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  • Writer's picturevivek vardhan

Space Satellite: A Deep Dive into the Eyes and Ears of the Earth

Updated: Aug 8, 2023

Space satellites are objects that orbit around the Earth or other celestial bodies, such as the moon or planets. Space satellites can be natural, such as the moon, or artificial, such as the International Space Station (ISS). Space satellites can perform various functions and missions, such as communication, navigation, observation, exploration, research, etc. In this blog post, I will explain the history, types, and applications of space satellites, and how they shape our understanding and use of space. As a student of astronomy and a pro in space satellite, I am passionate about diving deep into this fascinating topic.

History of Space Satellites

The history of space satellites can be traced back to the 17th century, when Isaac Newton proposed the concept of an artificial satellite in his book Philosophiae Naturalis Principia Mathematica. Newton suggested that a cannonball fired horizontally from a high mountain could achieve a circular orbit around the Earth if it had enough speed to overcome gravity

However, it was not until the 20th century that the first artificial satellite was launched into space. On October 4, 1957, the Soviet Union launched Sputnik 1, a metal sphere with four antennas that transmitted radio signals. Sputnik 1 was the first human-made object to orbit the Earth and sparked the beginning of the space race between the Soviet Union and the United States

Since then, thousands of artificial satellites have been launched into space for various purposes and missions. Some of the most notable ones include:

  • Explorer 1. The first US satellite, launched on January 31, 1958. Explorer 1 discovered the Van Allen radiation belts around the Earth3

  • Telstar 1. The first communication satellite, launched on July 10, 1962. Telstar 1 relayed the first live transatlantic television signals4

  • Luna 1. The first lunar satellite, launched on January 2, 1959. Luna 1 flew past the moon and became the first spacecraft to enter heliocentric orbit5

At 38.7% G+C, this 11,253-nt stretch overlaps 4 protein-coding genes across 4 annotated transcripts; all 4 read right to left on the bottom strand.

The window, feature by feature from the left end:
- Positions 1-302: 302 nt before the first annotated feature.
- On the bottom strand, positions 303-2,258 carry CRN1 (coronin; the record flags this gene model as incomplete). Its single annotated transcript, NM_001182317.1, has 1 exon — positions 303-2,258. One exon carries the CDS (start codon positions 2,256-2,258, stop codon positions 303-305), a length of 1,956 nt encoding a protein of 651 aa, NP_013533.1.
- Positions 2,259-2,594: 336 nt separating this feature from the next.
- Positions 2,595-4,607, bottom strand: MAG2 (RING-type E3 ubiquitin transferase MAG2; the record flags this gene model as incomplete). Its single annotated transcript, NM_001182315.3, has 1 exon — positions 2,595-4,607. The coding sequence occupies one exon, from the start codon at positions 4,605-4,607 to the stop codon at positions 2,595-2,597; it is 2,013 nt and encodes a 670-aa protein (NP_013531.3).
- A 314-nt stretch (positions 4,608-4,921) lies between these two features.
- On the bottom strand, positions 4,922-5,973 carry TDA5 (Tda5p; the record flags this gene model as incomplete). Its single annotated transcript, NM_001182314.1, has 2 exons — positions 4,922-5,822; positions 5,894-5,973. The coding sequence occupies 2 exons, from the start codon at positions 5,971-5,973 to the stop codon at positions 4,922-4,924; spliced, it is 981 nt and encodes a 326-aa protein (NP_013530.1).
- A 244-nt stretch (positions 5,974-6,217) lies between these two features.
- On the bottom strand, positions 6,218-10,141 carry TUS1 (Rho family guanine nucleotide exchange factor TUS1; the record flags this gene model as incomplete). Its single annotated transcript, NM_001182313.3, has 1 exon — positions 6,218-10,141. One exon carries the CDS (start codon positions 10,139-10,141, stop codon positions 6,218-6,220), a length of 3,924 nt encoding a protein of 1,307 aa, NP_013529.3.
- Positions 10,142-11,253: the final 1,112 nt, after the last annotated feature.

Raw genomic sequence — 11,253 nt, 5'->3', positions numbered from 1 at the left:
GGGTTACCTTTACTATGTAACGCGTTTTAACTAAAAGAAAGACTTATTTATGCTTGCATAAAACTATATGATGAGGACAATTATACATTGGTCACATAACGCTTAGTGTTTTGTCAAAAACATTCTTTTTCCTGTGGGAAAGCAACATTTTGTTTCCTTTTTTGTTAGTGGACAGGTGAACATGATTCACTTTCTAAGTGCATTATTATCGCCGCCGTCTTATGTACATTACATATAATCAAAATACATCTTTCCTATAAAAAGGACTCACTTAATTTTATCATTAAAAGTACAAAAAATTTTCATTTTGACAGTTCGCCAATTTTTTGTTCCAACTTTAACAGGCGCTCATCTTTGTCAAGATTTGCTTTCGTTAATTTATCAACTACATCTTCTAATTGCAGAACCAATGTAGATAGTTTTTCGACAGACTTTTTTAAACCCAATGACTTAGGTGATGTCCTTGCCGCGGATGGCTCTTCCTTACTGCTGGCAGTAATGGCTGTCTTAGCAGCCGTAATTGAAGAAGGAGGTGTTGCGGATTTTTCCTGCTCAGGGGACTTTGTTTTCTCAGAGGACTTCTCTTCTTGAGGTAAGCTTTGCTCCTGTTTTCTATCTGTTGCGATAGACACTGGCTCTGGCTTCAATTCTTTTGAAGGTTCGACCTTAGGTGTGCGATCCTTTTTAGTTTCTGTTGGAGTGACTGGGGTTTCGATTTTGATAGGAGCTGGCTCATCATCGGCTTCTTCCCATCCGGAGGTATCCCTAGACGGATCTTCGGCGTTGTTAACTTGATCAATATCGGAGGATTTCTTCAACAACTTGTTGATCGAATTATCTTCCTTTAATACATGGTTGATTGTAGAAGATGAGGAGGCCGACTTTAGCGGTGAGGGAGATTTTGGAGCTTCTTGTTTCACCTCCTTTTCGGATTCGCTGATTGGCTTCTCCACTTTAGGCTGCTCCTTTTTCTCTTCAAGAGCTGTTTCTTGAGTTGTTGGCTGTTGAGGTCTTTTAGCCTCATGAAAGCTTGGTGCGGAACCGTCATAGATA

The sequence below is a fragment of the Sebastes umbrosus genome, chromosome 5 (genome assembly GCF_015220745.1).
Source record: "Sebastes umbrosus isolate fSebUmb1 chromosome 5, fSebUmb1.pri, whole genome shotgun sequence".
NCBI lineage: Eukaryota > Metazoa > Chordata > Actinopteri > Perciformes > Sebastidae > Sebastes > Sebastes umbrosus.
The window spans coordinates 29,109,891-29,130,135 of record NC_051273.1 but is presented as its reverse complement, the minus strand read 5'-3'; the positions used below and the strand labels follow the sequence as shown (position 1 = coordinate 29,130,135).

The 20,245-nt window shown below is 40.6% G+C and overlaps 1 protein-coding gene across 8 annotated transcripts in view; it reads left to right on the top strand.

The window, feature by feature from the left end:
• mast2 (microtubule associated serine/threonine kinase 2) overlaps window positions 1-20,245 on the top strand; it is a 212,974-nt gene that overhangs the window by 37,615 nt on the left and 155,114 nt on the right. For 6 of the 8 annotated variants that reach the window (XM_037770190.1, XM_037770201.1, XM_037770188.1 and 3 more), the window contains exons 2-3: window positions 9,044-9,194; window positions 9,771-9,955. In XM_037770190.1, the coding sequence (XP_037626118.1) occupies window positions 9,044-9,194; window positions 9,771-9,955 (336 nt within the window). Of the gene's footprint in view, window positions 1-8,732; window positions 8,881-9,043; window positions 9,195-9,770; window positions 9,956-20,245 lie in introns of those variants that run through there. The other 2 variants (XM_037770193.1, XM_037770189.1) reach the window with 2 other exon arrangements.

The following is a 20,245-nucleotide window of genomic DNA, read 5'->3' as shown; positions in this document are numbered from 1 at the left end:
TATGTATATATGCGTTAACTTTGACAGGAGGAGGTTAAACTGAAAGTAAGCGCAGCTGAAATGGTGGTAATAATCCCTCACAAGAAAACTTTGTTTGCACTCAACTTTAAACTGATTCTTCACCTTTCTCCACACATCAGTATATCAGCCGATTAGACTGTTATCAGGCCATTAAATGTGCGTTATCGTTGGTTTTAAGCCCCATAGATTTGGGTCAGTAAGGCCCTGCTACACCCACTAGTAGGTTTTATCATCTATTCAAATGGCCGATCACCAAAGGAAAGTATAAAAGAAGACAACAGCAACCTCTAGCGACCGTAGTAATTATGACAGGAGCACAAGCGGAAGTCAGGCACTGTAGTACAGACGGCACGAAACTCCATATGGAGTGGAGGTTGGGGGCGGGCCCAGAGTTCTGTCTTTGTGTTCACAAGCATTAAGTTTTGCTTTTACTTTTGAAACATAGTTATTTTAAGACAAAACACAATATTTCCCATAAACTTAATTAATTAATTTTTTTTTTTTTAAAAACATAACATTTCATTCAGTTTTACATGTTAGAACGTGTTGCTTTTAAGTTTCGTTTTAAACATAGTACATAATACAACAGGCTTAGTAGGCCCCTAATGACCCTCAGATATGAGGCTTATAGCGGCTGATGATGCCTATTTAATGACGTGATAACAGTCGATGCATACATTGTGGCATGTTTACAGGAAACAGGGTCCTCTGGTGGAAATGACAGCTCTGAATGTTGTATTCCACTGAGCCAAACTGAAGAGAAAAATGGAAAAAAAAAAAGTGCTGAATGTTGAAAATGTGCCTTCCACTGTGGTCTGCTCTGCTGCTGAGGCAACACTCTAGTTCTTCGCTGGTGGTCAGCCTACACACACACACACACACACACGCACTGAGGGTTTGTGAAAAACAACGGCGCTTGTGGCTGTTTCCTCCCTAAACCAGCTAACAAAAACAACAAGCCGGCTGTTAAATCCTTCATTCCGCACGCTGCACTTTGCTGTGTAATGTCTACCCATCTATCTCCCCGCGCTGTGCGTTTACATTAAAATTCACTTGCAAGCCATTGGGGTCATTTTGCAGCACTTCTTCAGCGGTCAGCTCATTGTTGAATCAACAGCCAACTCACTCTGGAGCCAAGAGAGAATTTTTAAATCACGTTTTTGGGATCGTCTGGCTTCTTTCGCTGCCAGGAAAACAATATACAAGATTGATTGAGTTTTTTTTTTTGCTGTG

• Vanguard 1. The oldest artificial satellite still in orbit, launched on March 17, 1958. Vanguard 1 was used to study the shape and density of the Earth6

  • Syncom 3. The first geostationary satellite, launched on August 19, 1964. Syncom 3 stayed in a fixed position above the equator and enabled global communication coverage.

  • Landsat 1. The first Earth observation satellite, launched on July 23, 1972. Landsat 1 provided images of the Earth’s surface for various applications, such as agriculture, forestry, geology, etc.

  • Voyager 1. The farthest artificial satellite from Earth, launched on September 5, 1977. Voyager 1 explored the outer planets and their moons and entered interstellar space in 2012.

  • Hubble Space Telescope. The most famous space telescope, launched on April 24, 1990. Hubble Space Telescope captured stunning images of the universe and made many discoveries in astronomy and cosmology.

  • International Space Station. The largest and most complex artificial satellite ever built, launched on November 20, 1998. International Space Station is a permanent human outpost in low Earth orbit that serves as a platform for scientific and commercial activities in space.

Types of Space Satellites

Space satellites can be classified into different types based on their orbit or function.

Based on their orbit, space satellites can be categorized into three main types: low Earth orbit (LEO), medium Earth orbit (MEO), and geostationary orbit (GEO).

  • Low Earth orbit (LEO) is an orbit between about 160 km (100 miles) and 2,000 km (1,200 miles) above the Earth’s surface. LEO satellites have a short orbital period of about 90 minutes and require less energy to launch and maintain than higher orbits. LEO satellites are used for various purposes

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